Let him… Faist… Ha-ha! The Faist..

 
Nuuuuggggh…

 

 
Ha-ha!

 
 
He rolls into a laughing, coughing fit.

 
 
 

 

Riddle July 18, 2011

Filed under: Scenic — afrosays @ 2:32 pm
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Clang! Clang! Clang! Go figure like I’m cheering numbers.
AfroSays So!

RIDDLE

...who?...

“Bring me the boy”

They dragged him before the elder, a weak, wet doll. Broken. They tossed him forward and he fell on the raffia mat, a heap of humble human.

The boy was recent teenaged, it showed – arms and legs like broomsticks; an unkempt mop of hair that was neither black nor brown; innocent, mischievous eyes; the sweaty smell of peurile playfulness.

He was in tears.

“So he refused to talk, eh?” Said the Elder, as he searched the faces of the men that had just thrown the boy before him. “And ehhh, you showed him pepper?”

“Mazi! We have tried our best!” Said one of the men. He adjusted his wrapper and continued “This little boy is a devil child. Ehhh, we have showed him pepper, but yet he will not say anything. This is not a simple matter.”

“Okoli, I have heard you.” said the Mazi as he kicked the boy before him. “Anything fish cannot eat, it will abandon for crocodile.” He thoughtfully picked a piece of Kolanut from a decorated stool beside and took a loud bite. “This is a matter for the gods. Send one of your men to get the dibia”

In the dark hut, Okoli made out the faces of two of his swiftest men and sent them to summon the witch doctor. He stayed behind with three others. The messengers were barely out the door when the dibia came in.

He was a little man with a funny gait, in a scary getup. Every thing on his body had once belonged to a now dead plant or animal. He wore heavy chalk make-up and carried a leather satchel. The wild smell of dead things he brought with him quickly traveled around the room. Thrice. And kept on.

“You do not need to look for me, the gods already sent me here.” Said the dibia. “I have journeyed through hills and forests, across many rivers, three days and three nights making preparations to attend this moment.” He coughed a raspy cough and opened his satchel.

“The boy has refused to talk” the elder said.

“We have tried all we could” chorused Okoli and his men.

“Let Amanalu, the god of the wilderness handle this matter. The boy shall talk.”

The dibia walked onto the Raffia mat and picked the boy into a kneeling position. He took a yellow powder from his satchel and began a spiritual dance around the boy, singing mysteries and making a yellow mess.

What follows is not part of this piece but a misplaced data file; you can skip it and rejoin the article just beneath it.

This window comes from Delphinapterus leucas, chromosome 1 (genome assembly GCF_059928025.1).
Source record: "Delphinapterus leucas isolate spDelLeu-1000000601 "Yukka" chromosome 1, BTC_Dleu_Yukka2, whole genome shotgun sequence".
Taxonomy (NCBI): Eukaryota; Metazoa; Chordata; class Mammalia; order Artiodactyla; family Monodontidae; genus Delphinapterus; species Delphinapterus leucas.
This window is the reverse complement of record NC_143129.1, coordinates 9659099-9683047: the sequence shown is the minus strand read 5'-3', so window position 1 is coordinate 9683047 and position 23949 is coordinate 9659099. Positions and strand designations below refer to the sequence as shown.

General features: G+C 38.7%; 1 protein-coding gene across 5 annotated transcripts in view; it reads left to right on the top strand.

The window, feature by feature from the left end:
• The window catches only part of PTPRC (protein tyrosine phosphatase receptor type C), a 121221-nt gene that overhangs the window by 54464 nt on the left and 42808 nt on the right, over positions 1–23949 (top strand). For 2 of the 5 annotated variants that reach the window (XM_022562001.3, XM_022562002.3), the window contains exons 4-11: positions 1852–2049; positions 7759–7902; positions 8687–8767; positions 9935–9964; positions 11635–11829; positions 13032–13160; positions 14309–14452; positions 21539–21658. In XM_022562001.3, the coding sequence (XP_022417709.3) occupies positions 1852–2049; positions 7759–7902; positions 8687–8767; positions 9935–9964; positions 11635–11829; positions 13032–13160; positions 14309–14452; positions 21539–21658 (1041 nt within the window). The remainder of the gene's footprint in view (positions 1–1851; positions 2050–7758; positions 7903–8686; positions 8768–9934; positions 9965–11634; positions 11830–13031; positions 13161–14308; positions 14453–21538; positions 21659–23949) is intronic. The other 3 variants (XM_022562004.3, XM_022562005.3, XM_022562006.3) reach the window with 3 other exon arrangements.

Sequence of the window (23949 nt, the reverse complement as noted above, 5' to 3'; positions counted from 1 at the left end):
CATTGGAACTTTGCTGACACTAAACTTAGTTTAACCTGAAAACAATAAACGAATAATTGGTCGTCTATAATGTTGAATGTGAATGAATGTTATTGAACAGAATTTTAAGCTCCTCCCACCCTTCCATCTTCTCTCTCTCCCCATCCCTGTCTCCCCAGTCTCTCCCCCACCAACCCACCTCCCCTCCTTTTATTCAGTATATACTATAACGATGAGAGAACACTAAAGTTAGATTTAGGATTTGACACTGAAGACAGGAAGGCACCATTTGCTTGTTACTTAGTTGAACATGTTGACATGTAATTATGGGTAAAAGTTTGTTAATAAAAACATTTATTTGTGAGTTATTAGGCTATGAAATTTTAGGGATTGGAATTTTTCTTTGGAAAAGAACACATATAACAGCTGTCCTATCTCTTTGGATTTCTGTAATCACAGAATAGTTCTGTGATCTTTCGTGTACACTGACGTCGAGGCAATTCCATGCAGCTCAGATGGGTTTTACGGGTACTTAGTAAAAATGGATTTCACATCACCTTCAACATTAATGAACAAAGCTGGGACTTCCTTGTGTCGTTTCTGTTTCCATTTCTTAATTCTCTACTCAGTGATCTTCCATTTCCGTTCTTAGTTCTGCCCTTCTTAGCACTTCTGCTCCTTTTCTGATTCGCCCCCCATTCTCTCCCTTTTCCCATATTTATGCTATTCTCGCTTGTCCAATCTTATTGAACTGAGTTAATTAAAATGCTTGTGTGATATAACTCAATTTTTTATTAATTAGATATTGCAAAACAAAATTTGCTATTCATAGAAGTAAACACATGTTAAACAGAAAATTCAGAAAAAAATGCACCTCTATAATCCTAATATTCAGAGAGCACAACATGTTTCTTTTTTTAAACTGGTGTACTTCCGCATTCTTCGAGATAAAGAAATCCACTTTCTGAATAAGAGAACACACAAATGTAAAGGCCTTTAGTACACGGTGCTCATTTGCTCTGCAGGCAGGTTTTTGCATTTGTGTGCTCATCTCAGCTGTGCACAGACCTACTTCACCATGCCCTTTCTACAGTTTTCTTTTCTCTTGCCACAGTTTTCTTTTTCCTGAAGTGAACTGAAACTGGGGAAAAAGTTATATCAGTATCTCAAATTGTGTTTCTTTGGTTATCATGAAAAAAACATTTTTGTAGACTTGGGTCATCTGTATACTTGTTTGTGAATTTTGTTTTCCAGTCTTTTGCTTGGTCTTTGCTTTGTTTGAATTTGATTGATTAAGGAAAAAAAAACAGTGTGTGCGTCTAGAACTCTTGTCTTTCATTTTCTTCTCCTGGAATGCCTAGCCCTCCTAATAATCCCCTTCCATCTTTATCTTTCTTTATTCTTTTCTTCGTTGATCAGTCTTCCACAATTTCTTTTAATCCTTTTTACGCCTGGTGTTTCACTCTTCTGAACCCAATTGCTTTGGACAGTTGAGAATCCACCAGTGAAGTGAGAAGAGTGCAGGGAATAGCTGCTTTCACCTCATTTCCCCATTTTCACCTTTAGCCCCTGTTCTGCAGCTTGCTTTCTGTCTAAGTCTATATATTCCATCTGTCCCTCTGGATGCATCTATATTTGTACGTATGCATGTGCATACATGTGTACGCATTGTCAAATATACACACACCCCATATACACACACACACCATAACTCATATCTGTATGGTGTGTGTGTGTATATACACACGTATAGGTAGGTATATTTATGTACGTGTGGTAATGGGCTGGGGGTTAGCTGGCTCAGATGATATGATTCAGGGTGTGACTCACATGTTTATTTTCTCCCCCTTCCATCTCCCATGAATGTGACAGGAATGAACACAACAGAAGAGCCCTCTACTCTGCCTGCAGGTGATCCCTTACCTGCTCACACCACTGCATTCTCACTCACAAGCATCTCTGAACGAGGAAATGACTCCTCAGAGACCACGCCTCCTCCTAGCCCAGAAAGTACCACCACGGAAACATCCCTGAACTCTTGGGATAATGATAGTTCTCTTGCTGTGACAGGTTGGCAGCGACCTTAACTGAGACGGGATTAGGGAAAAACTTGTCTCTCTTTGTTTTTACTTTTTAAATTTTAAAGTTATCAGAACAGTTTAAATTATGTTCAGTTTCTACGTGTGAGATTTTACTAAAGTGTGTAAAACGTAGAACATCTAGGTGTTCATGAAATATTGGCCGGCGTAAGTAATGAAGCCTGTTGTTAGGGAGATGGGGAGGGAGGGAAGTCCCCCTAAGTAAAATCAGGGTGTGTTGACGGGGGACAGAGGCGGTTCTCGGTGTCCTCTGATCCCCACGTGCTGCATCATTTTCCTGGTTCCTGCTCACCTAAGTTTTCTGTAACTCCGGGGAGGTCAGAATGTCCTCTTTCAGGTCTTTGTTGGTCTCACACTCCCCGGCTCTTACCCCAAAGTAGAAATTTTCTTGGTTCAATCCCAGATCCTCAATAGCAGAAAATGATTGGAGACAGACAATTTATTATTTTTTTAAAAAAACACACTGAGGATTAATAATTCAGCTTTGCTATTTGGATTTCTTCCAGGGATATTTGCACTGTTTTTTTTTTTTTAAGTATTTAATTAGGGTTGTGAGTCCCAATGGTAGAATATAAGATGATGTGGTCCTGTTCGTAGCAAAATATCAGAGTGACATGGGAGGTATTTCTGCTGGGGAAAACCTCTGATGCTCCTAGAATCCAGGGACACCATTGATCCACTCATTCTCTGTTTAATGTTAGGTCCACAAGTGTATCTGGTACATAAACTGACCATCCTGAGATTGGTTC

In a few seconds, through the open door of the hut, the elder saw the clouds darken and lightning run across the sky. A heavy rain soon followed. And then there was thunder.

The boy let out a loud growl.

The dibia shrieked.

Mazi ran behind Okoli and his men as they all pressed into each other, trying to fit into a corner of the small space.

“Amanalu” shouted the dibia. “Tell us!”

“Tell us what the boy is hiding! Tell us who stole the meat from the cooking pot!”

.

.

.

P.S. After this Spooky Friday, the gong might be silent a while. Do not despair. Decades comes early August.

 

I’m sorry Moni October 3, 2010

Filed under: Poetry — afrosays @ 10:12 pm
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Hello world,
She’s in great spirits and so am I. The past week was quite engaging and coming weeks promise to be more so but I’d make sure to make time to deliver her dispatches because I’m too scared to consider the consequences on not doing so.

By the way, my country just turned fifty and would soon become a grandma.

Thanks to high spirits, I’d be beating the gong like a fruity loops synthesizer and delivering her message via vocoder because AfroSays:
I’M SORRY MONI

I'm sorry Moni

I DIDN'T KNOW

Moni
I’m sorry, Moni
I’ve begged and you wouldn’t listen
I’m not sure what I did wrong
Your friends now seem to despise me
They never used to before
Tough luck
I just wanted to show you love, Moni
I just wanted to show how much I care
Tell me my sin, Moni
Tell me where I erred
Because I don’t care that you are Nigerian
Even though I am French
And I’m sure you don’t care either
Because you’ve traveled the world
So why did you turn me out on your birthday?
It can’t be because I bought you flowers in a jade vase?
I was only trying to be romantic
Give me an hour, I’d be back with a real gift.
 

The African SuperHero August 12, 2010

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The goddess woke me up this morning and reminded me that she gave me this commission only a month ago. She hinted at how pleased she was at how far we’ve come and she kissed me.

Shhhh!  she doesn’t know it’s the villagers that have helped echo her message. Thank you all! I promise to beat this gong for you with all my little energy, thank you!

I’d be beating today’s tune in dedication to all the villagers who helped garner a thousand (1000) blog views in just a month,

Ooooooooooshey! because you said, AfroSays:


The African SuperHero

The African SuperHero

He stands on the french window sill, fearless and brave, his Ankara cape flowing elegantly behind him, ready to save the world.

He sees the innumerable foes that he must conquer, the same enemies that most people pretend not to see but he can’t ignore his calling for with great power comes great responsibility.